The Effects Of Sentence Combining Instruction On The Growth Of Syntactic Fluency In Adult Basic Writers (18-25)

Whitt, Lena Massey, Curry School of Education, University of Virginia
Strzepek, Joseph, Curry School of Education, University of Virginia
Callahan, Carolyn, Curry School of Education, University of Virginia
Covert, Robert, Curry School of Education, University of Virginia
Crook, Patricia, Curry School of Education, University of Virginia

The purpose of the study was to determine if basic writing students showed greater growth in syntactic fluency by the use of sentence combining or by the use of traditional methods of teaching grammar, mechanics, and sentence structure.

The subjects of the study were 76 freshmen students at Virginia State University enrolled in four classes of non-credit Basic Writing for one semester. Two teachers each taught an experimental class and a control class. Both the experimental and the control group spent approximately 50% of the class and homework assignments on writing process strategies. The remainder of the time was spent on the practice of cued sentences and open exercises in the experimental group and on traditional skill exercises in the control group. Syntactic maturity was measured by T-unit length, clause length,and number of clauses per T-unit on pre and posttests of (1) the Aluminum rewriting test and (2) descriptive and narrative essays.

The experimental group using sentence combining showed significant differences on three factors of syntactic maturity on both the Aluminum and essay tests when compared to the control group. The MANOVA analysis established method of instruction as the significant factor accounting for growth in syntactic maturity.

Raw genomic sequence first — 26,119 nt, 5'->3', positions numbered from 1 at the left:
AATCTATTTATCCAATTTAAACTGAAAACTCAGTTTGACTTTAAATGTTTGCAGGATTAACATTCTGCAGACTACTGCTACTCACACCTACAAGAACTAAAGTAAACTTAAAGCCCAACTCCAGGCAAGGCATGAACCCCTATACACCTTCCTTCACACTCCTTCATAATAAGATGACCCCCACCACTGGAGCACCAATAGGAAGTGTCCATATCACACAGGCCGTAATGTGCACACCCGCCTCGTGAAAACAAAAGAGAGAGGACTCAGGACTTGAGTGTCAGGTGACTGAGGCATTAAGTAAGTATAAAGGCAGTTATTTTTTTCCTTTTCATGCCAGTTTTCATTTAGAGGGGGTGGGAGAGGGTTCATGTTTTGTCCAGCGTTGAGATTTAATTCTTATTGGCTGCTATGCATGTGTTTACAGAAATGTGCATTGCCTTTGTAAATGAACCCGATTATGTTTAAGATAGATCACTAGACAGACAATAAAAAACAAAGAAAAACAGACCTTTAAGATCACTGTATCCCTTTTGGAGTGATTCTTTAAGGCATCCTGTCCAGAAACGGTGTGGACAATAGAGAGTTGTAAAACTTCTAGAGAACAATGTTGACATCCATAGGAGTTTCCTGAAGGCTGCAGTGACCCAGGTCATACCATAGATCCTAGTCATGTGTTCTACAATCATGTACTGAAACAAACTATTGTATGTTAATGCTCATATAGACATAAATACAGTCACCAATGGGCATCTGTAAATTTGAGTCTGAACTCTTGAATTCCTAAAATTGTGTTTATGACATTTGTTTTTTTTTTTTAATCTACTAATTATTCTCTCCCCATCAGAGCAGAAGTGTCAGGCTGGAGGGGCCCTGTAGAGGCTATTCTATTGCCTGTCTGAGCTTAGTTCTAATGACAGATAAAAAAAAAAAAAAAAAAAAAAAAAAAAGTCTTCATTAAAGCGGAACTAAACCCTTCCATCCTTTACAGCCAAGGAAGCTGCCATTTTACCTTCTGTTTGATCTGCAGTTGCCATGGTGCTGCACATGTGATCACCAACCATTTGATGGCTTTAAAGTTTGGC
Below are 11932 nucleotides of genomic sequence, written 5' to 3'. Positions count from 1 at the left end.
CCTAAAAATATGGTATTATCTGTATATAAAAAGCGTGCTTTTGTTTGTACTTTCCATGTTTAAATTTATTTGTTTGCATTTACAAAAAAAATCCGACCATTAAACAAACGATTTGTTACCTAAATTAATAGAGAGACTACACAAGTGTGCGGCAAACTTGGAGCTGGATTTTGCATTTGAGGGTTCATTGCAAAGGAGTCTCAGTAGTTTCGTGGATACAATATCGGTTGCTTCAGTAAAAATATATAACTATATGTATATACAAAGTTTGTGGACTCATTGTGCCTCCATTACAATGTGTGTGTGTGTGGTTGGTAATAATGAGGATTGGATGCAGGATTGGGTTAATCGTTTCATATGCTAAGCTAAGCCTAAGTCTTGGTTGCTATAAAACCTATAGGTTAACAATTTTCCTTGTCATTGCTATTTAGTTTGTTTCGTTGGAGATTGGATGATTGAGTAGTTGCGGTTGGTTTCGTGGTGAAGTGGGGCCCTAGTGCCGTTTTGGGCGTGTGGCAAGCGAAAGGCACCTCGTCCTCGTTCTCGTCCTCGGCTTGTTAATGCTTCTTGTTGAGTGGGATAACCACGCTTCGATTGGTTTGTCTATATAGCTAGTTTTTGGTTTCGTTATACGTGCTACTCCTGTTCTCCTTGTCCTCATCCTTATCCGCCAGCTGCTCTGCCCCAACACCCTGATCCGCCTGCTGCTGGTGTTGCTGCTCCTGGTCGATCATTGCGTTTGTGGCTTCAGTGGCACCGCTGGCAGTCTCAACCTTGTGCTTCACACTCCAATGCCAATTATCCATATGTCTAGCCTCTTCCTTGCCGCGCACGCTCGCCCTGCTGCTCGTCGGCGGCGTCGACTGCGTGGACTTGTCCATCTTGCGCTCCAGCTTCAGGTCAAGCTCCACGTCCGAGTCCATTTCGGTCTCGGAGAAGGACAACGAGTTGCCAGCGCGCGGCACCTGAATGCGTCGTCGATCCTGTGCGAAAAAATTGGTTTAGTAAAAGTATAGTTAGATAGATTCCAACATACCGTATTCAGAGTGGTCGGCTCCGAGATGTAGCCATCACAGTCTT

Both the experimental and control groups showed a significant increase in the number of words written, but no significant increase in syntactic maturity occurred in the control group. Therefore, even though verbal fluency increases, syntactic growth does not necessarily follow; a specific method of addressing sentence structure problems must be a major objective of instruction.

When Aluminum and essay posttests results of the experimental group were compared, a significant difference in the syntactic growth on the two tests was indicated. For example, on Words per T-unit, this difference is equivalent to four years of normal growth based on Hunt's norms (1965; 1970). This difference suggests that basic writing students carry over the sentence combining techniques faster to the rewriting tasks of the Aluminum test than they do to their first draft, essay tasks.

EDD (Doctor of Education)
English language--Sentences--Study and teaching (Higher)--Methodology, English language--Rhetoric--Remedial teaching--Methodology
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